New York Hospital Queens Astoria Primary Care Clinic

This satellite facility is a powerful presence in its neighborhood.

By Cory Sekine-Pettite
Images courtesy of Alexander Severin

With the interior highly visible from the outside, the client wanted a bright and inviting space.
With the interior highly visible from the outside,  the client wanted a bright and inviting space.

The design of most hospitals and other healthcare facilities often can look and feel cold or uninspired, but they don’t have to be. A more inviting design can lead to a clinic that becomes part of a community rather than derided. Let’s face it: No one wants to go to the doctor, but when you need to, an aesthetically pleasing building (often referred to as patient-centered design) can improve outcomes.

Waiting rooms on the first and second floor allow ample amounts of controlled natural light into the space.

Waiting rooms on the first and second floor allow ample amounts of controlled natural light into the space. A bold color palette was chosen to give the clinic’s interior a strong identity.
Distinct geometric volumes interact with each other at the reception desk and a new boldly colored enclosed stair volume provides a dramatic transition between floors.
Distinct geometric volumes interact with each other at the reception desk and a new boldly colored enclosed stair volume provides a dramatic transition between floors.

One beautiful healthcare clinic that caught our eye recently, is New York Hospital Queens Astoria Primary Care Clinic designed by Michielli + Wyetzner Architects. The 5,000-square-foot facility is a satellite primary care clinic. This off-site primary care clinic—built between October 2013 and October 2014—is one in a series of new neighborhood practices intended to raise the profile of the New York Hospital Queens in the surrounding community. Located in Astoria, on a corner site along the busy thoroughfare of 30th Avenue, the distinctive design is intended to give this satellite facility a powerful presence in the neighborhood.

The clinic’s two floors consist of exam rooms, consultation rooms, waiting and reception, and support spaces. The exterior is painted exposed steel, perforated corrugated metal, glass, and brick. It was originally an existing one-story brick building to which the landlord added a second floor several years ago.

“The second floor was clad in Tulip Blend brick. We added white perforated corrugated metal panels to the lower level to hide the old uneven brick and to highlight the second floor by making it appear to float above the ground floor,” said Michael Wyetzner, one of the firm’s founding partners. “The metal also masks the uneven pattern of existing windows, allowing sunlight in during the day emitting a soft glow in the evening.

“We also combined the two windows on the front façade to create one long window and needed to remove the brick above the window and replace it,” Wyetzner continued. “We went to the brick yard to select brick we thought would give a perfect match. We also added a new canopy at the entrance that becomes the ceiling plane on the interior.”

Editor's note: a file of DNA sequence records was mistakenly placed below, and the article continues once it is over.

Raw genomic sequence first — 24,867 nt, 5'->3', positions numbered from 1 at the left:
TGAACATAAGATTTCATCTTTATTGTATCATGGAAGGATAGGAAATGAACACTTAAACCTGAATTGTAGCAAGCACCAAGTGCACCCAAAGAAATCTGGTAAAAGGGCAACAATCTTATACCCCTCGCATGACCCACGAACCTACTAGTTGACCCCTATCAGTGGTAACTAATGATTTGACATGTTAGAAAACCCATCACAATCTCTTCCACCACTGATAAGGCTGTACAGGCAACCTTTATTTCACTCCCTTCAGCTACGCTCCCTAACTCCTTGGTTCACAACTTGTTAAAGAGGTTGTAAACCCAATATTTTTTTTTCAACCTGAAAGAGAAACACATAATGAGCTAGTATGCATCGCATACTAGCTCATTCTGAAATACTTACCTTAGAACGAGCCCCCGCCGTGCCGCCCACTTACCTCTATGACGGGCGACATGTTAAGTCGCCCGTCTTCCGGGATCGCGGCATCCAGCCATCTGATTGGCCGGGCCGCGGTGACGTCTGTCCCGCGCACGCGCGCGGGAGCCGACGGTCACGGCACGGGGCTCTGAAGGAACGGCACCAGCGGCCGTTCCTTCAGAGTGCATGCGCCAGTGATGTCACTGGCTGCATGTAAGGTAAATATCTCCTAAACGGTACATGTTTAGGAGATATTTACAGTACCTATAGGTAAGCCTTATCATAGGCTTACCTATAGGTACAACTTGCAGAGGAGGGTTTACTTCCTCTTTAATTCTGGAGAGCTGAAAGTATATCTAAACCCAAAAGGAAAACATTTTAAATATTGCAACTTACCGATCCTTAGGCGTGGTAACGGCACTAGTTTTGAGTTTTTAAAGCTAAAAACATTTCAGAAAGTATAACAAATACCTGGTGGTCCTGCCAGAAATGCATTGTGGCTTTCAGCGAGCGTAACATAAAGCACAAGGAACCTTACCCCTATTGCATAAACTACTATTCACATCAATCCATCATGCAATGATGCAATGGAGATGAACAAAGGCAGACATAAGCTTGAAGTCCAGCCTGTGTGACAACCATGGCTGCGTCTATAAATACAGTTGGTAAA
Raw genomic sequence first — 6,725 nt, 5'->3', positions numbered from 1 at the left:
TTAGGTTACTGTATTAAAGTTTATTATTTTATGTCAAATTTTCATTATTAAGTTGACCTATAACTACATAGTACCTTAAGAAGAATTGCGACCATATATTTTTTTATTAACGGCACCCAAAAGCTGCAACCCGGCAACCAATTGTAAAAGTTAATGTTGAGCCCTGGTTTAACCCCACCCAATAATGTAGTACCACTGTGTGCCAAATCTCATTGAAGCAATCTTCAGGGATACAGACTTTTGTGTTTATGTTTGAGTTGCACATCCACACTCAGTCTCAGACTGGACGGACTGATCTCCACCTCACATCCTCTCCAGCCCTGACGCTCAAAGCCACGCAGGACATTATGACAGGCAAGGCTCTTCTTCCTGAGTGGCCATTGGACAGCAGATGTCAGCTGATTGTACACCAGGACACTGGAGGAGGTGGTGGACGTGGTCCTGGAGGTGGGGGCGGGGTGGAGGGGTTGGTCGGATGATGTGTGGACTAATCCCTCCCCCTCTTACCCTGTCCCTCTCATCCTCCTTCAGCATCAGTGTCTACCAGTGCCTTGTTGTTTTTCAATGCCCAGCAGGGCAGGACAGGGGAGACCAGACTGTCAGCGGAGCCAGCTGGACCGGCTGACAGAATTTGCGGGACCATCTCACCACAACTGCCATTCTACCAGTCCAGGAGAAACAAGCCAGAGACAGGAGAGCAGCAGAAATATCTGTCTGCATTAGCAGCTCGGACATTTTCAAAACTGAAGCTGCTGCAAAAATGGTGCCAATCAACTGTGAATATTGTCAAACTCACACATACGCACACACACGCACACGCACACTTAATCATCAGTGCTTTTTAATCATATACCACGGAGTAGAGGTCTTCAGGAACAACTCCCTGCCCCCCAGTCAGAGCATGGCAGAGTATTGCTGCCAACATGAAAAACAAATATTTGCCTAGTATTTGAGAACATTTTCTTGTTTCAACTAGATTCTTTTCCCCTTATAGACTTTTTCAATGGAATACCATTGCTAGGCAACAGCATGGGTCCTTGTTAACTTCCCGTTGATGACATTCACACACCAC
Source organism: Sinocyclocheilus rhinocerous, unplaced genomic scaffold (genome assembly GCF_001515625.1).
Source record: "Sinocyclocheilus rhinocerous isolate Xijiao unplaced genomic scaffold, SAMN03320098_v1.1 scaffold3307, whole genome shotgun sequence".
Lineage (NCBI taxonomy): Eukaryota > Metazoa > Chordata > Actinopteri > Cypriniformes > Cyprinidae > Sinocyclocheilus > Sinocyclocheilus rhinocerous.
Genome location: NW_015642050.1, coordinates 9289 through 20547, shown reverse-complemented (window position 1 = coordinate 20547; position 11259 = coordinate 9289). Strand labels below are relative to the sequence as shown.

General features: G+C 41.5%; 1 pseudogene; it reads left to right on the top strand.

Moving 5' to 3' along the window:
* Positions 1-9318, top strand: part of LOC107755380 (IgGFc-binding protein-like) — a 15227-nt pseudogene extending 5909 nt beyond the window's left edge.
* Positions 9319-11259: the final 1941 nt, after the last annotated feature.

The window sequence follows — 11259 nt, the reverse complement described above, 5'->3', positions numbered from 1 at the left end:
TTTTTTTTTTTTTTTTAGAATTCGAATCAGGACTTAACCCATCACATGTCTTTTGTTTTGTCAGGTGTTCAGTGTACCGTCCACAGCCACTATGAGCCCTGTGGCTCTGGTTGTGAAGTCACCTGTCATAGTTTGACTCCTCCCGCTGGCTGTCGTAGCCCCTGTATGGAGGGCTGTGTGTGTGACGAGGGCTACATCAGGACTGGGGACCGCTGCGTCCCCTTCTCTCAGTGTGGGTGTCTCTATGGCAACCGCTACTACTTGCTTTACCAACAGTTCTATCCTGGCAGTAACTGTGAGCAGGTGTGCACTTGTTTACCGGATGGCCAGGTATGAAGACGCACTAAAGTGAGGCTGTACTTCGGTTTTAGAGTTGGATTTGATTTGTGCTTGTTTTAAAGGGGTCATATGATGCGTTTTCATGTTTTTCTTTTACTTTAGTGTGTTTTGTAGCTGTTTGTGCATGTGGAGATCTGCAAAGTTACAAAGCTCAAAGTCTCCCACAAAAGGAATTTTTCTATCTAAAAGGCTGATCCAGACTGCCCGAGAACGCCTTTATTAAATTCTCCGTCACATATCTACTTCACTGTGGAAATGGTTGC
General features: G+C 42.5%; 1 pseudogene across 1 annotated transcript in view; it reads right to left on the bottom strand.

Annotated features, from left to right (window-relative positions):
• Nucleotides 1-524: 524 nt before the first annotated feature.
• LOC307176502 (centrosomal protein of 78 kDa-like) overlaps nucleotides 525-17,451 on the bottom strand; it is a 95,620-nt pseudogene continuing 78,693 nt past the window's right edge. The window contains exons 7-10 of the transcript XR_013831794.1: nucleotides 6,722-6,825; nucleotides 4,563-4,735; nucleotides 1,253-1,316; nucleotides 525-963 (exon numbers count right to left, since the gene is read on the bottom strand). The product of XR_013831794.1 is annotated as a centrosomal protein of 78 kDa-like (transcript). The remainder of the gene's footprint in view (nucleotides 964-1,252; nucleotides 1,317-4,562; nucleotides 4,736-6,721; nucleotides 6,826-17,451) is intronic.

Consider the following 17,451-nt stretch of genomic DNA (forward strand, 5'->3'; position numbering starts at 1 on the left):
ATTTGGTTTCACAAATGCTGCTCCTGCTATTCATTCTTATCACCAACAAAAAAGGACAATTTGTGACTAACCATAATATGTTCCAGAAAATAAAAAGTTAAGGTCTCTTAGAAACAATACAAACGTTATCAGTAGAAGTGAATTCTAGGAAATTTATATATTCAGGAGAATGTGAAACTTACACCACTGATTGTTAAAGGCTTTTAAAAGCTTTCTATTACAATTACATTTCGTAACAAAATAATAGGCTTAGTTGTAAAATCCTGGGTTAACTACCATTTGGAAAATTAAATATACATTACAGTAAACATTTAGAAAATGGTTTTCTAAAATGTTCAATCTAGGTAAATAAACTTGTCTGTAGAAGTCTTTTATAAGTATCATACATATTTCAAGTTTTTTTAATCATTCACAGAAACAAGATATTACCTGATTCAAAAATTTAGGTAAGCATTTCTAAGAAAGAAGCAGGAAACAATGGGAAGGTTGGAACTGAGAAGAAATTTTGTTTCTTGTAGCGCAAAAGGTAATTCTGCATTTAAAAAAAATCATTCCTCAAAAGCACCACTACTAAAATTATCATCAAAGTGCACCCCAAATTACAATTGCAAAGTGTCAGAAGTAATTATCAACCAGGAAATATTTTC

A new canopy at the clinic entrance becomes the ceiling plane on the interior.

The firm used an illuminated polycarbonate ceiling that calls attention to the building in the neighborhood.
The firm used an illuminated polycarbonate ceiling that calls attention to the building in the neighborhood.

During construction, the two-story brick building was completely gutted to accommodate new exam and consultation rooms. The main circulating corridor on both floors is located along the perimeter of the cross street to allow natural light to enter into the patient area. Waiting rooms on the first and second floor allow ample amounts of controlled natural light into the space.

With the interior highly visible from the outside, the client wanted a bright and inviting space. Michielli + Wyetzner incorporated Sierra Shadowstone on the entry wall as part of the hospital’s “brand.” In addition, the firm used an illuminated polycarbonate ceiling that calls attention to the building in the neighborhood. And a bold color palette was chosen to give the clinic’s interior a strong identity. Distinct geometric volumes interact with each other at the reception desk and a new boldly colored enclosed stair volume provides a dramatic transition between floors and is visible from the street. In particular, Wyetzner said, he wanted to call attention to the new stairs, so they were painted blue on the outside and the inside.

It is easy to see in the photos accompanying this article that the New York Hospital Queens Astoria Primary Care Clinic is not only a beautiful building, but an inviting space as well. The building itself can’t cure you of your ills, but it certainly can ease your anxiety as you make your way inside.

Michielli + Wyetzner incorporated Sierra Shadowstone on the entry wall as part of the hospital’s “brand.”
Michielli + Wyetzner incorporated Sierra Shadowstone on the entry wall as part of the hospital’s “brand.”

About the firm:

Michielli + Wyetzner Architects, New York, was established in 2004. The firm works mainly in university, cultural, public, and healthcare facilities design. With just a small staff of nine, Michielli + Wyetzner has earned an impressive number of awards—at least 10—including an AIA National Healthcare Design Honor Award in 2015 for the New York Hospital Queens Astoria Primary Care Clinic.

Project Team:

 

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